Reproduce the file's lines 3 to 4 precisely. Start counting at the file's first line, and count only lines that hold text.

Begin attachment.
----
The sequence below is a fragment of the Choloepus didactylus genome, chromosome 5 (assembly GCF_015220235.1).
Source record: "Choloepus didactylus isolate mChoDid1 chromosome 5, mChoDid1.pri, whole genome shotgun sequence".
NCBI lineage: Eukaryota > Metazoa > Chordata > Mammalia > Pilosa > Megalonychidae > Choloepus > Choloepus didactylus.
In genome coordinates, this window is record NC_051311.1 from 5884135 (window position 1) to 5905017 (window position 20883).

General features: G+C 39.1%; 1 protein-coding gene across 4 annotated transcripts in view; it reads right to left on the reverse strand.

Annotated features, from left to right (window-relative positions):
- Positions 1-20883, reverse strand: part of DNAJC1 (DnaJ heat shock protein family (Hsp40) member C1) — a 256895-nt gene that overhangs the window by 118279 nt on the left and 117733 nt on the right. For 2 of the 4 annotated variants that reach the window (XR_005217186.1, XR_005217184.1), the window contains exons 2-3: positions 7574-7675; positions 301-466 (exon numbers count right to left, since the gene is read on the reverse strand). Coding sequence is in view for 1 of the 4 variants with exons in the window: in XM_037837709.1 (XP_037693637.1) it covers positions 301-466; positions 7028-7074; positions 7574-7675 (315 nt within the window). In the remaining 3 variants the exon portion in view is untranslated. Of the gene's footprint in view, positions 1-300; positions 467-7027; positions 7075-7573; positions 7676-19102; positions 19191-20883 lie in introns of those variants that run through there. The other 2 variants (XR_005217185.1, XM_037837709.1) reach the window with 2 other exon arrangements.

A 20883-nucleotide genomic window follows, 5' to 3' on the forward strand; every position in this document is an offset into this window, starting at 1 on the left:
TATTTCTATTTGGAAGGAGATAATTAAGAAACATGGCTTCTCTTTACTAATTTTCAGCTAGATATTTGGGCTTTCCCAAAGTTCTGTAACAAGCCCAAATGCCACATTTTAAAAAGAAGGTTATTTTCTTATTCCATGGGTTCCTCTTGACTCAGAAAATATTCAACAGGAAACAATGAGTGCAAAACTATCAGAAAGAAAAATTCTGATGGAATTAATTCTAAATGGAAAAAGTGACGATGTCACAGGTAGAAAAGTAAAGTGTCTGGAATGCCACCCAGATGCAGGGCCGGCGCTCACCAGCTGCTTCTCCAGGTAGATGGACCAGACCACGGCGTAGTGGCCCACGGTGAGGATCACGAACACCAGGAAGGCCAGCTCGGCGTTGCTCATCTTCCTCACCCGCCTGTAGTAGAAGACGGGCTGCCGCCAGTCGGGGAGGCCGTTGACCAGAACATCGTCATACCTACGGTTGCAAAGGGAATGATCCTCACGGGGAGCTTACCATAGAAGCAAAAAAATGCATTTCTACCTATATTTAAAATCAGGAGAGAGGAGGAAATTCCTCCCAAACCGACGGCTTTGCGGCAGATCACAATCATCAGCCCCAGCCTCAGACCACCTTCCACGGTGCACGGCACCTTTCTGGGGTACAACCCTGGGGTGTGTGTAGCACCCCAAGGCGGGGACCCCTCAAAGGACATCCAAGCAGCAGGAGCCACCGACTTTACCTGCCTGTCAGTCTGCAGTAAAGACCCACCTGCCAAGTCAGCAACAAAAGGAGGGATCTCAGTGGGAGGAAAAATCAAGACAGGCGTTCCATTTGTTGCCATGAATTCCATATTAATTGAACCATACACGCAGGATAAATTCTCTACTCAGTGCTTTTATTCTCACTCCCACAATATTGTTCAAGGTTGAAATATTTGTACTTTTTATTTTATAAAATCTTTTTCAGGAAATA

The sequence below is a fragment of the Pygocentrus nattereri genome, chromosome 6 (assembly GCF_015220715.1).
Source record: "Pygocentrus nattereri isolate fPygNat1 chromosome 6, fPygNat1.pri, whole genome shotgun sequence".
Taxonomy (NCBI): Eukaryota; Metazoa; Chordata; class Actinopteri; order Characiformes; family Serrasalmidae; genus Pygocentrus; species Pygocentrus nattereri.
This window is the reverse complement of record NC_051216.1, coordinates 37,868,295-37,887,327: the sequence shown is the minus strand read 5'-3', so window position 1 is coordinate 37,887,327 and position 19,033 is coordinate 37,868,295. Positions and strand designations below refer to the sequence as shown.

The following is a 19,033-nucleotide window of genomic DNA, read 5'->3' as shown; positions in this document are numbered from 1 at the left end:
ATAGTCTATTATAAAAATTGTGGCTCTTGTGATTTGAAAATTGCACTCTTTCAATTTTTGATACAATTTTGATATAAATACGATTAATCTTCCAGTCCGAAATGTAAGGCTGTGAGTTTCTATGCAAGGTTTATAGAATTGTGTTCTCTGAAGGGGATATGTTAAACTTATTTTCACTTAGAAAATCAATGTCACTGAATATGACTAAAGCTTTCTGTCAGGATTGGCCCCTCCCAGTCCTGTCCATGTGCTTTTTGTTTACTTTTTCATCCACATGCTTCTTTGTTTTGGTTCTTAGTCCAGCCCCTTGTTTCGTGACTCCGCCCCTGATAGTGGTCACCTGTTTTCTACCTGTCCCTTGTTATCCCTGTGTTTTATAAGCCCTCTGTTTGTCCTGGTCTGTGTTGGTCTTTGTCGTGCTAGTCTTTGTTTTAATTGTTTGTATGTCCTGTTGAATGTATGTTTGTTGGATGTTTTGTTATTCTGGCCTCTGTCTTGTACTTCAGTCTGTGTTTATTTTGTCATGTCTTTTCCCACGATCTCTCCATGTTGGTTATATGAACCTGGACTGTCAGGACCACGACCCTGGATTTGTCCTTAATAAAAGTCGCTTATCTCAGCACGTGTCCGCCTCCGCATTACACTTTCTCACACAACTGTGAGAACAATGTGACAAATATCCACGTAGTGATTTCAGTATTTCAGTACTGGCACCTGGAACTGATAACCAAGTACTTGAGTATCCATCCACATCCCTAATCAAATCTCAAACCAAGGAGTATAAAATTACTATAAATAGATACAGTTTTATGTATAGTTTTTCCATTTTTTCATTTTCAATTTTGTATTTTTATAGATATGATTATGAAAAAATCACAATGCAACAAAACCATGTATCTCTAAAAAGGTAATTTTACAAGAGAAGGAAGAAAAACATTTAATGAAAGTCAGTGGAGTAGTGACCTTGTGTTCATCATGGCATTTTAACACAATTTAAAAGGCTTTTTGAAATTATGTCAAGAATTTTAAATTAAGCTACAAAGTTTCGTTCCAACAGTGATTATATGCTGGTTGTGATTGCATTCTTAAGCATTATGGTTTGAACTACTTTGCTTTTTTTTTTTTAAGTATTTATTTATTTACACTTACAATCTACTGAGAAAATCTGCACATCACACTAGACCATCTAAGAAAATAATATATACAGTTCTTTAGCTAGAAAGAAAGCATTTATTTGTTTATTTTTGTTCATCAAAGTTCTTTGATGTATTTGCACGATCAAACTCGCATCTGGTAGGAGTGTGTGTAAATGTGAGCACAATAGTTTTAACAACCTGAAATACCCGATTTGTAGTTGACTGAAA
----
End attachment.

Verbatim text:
NCBI lineage: Eukaryota > Metazoa > Chordata > Mammalia > Pilosa > Megalonychidae > Choloepus > Choloepus didactylus.
In genome coordinates, this window is record NC_051311.1 from 5884135 (window position 1) to 5905017 (window position 20883).